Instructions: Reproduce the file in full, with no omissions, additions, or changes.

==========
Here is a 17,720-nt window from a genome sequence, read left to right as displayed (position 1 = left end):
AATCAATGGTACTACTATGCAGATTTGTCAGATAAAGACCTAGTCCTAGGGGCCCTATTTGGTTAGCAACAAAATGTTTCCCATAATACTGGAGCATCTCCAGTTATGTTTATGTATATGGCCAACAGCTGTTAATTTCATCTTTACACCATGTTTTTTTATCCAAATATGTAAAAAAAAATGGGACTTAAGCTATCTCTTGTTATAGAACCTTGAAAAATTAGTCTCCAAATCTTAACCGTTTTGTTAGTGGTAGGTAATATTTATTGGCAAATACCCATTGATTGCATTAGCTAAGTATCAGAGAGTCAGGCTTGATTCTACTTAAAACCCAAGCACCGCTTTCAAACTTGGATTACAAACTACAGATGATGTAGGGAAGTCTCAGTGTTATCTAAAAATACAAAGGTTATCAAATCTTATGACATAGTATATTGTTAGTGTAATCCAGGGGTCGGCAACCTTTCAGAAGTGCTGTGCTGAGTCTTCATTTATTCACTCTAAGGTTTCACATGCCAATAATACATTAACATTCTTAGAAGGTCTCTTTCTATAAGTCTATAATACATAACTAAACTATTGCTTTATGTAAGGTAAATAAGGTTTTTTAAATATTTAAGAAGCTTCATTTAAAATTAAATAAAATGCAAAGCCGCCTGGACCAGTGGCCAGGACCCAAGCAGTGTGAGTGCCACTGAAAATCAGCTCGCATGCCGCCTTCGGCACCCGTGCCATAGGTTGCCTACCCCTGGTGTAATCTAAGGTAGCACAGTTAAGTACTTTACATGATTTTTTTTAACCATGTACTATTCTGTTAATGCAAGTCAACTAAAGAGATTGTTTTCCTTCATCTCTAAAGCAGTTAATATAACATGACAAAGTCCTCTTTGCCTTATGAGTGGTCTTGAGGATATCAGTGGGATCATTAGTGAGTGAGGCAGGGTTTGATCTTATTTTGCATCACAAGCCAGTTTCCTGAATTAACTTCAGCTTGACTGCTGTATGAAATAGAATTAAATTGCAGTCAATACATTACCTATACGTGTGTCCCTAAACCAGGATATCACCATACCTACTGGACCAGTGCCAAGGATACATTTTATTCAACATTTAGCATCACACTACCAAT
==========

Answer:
Here is a 17,720-nt window from a genome sequence, read left to right as displayed (position 1 = left end):
AATCAATGGTACTACTATGCAGATTTGTCAGATAAAGACCTAGTCCTAGGGGCCCTATTTGGTTAGCAACAAAATGTTTCCCATAATACTGGAGCATCTCCAGTTATGTTTATGTATATGGCCAACAGCTGTTAATTTCATCTTTACACCATGTTTTTTTATCCAAATATGTAAAAAAAAATGGGACTTAAGCTATCTCTTGTTATAGAACCTTGAAAAATTAGTCTCCAAATCTTAACCGTTTTGTTAGTGGTAGGTAATATTTATTGGCAAATACCCATTGATTGCATTAGCTAAGTATCAGAGAGTCAGGCTTGATTCTACTTAAAACCCAAGCACCGCTTTCAAACTTGGATTACAAACTACAGATGATGTAGGGAAGTCTCAGTGTTATCTAAAAATACAAAGGTTATCAAATCTTATGACATAGTATATTGTTAGTGTAATCCAGGGGTCGGCAACCTTTCAGAAGTGCTGTGCTGAGTCTTCATTTATTCACTCTAAGGTTTCACATGCCAATAATACATTAACATTCTTAGAAGGTCTCTTTCTATAAGTCTATAATACATAACTAAACTATTGCTTTATGTAAGGTAAATAAGGTTTTTTAAATATTTAAGAAGCTTCATTTAAAATTAAATAAAATGCAAAGCCGCCTGGACCAGTGGCCAGGACCCAAGCAGTGTGAGTGCCACTGAAAATCAGCTCGCATGCCGCCTTCGGCACCCGTGCCATAGGTTGCCTACCCCTGGTGTAATCTAAGGTAGCACAGTTAAGTACTTTACATGATTTTTTTTAACCATGTACTATTCTGTTAATGCAAGTCAACTAAAGAGATTGTTTTCCTTCATCTCTAAAGCAGTTAATATAACATGACAAAGTCCTCTTTGCCTTATGAGTGGTCTTGAGGATATCAGTGGGATCATTAGTGAGTGAGGCAGGGTTTGATCTTATTTTGCATCACAAGCCAGTTTCCTGAATTAACTTCAGCTTGACTGCTGTATGAAATAGAATTAAATTGCAGTCAATACATTACCTATACGTGTGTCCCTAAACCAGGATATCACCATACCTACTGGACCAGTGCCAAGGATACATTTTATTCAACATTTAGCATCACACTACCAAT